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Big news for mid-tier mountain bikes as Shimano CUES enters the chat and kills off Deore (well, Deore 12-speed will remain), Tiagra, Alivio, Sora and other familiar groupsets.
No more Deore 9-11 speed. No more… er, any of the existing MTB and road groupsets below SLX and 105 in fact.
The new Shimano CUES marque replaces Deore, Alivio, Acera and Altus on the off-road side of things. And replaces Tiagra, Sora and Claris on the road scene.
The fundamental idea of Shimano CUES is that lower-end groupsets are no longer ‘trickle down’ versions of tech that used to be XTR or Dura-Ace twenty to thirty years ago. CUES stuff is a relative blank slate.
CUES drivetrains are designed first with the everyday and/or beginner rider in mind first and foremost. Qualities such as simplicity, cross-compatibility, and durability are how Shimano are explaining CUES. Not racing, lightweight or innovation.
While on the one hand CUES is ostensibly simpler. It isn’t the case that’s it’s all just one all-encompassing CUES drivetrain. There are multiple CUES drivetrains, each with a number series attached eg. Shimano CUES U6000.
There will be 9-speed CUES, 10-speed CUES and 11-speed CUES.
While there will still be front mechs on some CUES drivetrains intended for trekking and road use, for mountain biking, CUES is 1x specific. Chainrings are all narrow-wide retaining designs. Almost all the rear mechs will have clutches in them (the lowest tier CUES U4000 rear mech will just have a much-stronger spring).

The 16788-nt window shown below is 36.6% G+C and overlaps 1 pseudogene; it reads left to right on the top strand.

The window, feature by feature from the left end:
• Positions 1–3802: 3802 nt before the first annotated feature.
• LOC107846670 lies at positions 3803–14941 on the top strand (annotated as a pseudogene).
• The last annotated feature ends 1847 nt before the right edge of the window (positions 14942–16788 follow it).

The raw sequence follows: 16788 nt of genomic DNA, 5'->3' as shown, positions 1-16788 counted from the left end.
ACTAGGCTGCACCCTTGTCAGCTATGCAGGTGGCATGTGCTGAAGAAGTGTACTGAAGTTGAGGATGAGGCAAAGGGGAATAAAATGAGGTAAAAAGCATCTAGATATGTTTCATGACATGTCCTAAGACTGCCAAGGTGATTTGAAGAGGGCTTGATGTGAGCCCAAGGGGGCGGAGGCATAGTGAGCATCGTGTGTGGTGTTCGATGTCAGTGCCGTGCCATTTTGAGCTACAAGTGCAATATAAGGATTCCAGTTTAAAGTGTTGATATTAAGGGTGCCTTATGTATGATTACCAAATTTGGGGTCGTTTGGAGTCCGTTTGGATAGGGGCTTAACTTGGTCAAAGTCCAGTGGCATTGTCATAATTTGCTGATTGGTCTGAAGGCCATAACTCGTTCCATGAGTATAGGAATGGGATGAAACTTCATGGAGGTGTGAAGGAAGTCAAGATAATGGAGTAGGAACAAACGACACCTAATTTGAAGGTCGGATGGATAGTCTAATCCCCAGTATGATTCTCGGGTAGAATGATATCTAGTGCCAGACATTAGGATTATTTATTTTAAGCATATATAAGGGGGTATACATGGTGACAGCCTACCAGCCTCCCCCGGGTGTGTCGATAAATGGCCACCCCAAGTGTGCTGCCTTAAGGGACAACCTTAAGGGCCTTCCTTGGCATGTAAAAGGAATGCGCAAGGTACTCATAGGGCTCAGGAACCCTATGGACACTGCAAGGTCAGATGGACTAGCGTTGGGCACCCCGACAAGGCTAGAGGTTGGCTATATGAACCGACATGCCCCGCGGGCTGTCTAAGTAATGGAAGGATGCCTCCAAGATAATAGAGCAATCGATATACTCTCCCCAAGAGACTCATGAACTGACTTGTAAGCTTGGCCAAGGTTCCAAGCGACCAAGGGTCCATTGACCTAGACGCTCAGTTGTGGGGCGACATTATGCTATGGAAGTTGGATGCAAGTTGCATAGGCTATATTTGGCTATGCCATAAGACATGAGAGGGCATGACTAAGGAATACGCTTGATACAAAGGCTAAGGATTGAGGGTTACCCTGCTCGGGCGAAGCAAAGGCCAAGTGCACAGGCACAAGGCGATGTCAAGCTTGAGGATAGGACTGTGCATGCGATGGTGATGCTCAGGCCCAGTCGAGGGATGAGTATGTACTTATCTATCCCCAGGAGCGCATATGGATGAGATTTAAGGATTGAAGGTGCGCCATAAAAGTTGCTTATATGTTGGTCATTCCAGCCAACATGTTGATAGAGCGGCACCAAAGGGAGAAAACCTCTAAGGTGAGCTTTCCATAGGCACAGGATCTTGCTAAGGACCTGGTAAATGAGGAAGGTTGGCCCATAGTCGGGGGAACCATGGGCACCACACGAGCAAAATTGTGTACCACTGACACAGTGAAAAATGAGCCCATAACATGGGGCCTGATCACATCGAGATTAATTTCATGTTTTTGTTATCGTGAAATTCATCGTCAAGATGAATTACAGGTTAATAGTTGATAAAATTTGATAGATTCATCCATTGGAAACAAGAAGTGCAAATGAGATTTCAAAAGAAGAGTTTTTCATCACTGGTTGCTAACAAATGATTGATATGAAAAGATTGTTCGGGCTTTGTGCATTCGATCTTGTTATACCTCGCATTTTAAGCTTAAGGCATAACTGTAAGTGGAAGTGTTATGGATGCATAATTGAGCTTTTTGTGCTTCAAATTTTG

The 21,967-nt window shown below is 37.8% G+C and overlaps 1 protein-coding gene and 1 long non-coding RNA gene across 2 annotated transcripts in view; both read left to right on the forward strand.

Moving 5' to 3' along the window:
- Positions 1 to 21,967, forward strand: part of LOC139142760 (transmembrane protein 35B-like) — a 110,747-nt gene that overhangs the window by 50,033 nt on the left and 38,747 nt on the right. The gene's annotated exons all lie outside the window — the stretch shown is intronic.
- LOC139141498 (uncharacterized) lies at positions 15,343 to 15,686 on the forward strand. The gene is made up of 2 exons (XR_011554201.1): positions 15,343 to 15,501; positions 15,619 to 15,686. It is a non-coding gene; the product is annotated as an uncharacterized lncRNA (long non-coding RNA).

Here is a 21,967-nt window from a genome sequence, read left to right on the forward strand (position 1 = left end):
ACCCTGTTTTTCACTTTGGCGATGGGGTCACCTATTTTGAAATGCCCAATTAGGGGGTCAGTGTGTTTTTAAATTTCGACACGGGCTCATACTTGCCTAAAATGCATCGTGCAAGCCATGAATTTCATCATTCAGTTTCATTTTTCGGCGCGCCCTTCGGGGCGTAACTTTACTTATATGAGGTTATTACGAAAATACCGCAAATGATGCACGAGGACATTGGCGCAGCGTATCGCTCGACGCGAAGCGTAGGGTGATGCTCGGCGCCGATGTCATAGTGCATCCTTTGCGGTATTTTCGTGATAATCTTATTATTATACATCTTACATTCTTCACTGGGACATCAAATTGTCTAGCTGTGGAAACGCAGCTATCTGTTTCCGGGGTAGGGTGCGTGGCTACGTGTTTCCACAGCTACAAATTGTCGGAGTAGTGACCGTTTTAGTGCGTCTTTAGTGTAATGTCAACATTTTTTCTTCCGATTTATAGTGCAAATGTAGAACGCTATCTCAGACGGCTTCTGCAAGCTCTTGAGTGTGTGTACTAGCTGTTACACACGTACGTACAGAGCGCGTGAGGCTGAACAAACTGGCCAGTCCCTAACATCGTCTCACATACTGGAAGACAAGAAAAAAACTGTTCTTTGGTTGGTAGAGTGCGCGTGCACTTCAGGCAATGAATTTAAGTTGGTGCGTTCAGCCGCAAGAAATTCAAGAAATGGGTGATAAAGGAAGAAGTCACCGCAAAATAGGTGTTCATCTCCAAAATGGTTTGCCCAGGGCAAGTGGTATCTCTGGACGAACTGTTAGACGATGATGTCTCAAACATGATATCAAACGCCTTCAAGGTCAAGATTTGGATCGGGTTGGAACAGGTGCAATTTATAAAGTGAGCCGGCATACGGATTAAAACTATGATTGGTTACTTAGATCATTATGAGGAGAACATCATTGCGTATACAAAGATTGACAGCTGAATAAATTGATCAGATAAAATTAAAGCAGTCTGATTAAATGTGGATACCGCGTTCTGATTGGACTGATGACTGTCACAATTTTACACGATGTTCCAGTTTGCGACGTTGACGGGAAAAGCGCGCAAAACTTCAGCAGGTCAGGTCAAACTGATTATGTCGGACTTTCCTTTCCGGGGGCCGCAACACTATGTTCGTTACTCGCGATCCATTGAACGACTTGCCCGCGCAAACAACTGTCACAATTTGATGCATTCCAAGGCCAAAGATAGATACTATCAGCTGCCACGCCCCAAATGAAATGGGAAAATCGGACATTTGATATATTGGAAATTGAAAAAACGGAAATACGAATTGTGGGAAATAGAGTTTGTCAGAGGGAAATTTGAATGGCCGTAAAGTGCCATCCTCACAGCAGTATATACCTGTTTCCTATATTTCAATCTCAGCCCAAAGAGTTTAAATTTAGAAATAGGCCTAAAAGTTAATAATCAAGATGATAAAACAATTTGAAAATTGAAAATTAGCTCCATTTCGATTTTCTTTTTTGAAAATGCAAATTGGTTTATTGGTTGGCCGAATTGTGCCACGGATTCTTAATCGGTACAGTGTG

MTB = CUES U600
To briefly go into the number series, U8000 is essentially XT for trekking bikes and as such probably won’t be encountered by MTBers. It’s the U6000 CUES stuff that will be the main stuff. If you know you’re Shimano numbers, you can kinda get the vibe that Deore M6000 has been replaced by U600.
Shimano appear to be being nice (or just realistic) and state that CUES products will work just fine with third party components, provided they are the same speed (9, 10 or 11). This means that bike brands, and members of the public, can spec a non-Shimano cassette in their otherwise CUES-equipped bikes.
Interestingly, during their presentation Shimano explained that their 11-speed stuff was theoretically the most durable of all the speeds they produce. Something to do with having the most surface area interacting between chain and teeth.
Look away 12-speeders
At this point all you 11-speed hold-outs can punch the air and look smug. And all you 12-speeders out there can sigh, roll your eyes and/or curse.
9-speed CUES will offer 11-46T cassettes. 10-speed is 11-48T. 11-speed is 11-50T.
All CUES shifters will actually pull the same amount of cable per actuation; it’s just that the 11-speed shifter will have 11 clicks, the 10 has 10 clicks and the 9 has 9 clicks.
At the cranks there’s not much to report. External cup Hollowtech II bottom brackets remain. With good ol’ square taper bringing up the very lowest CUES tiers.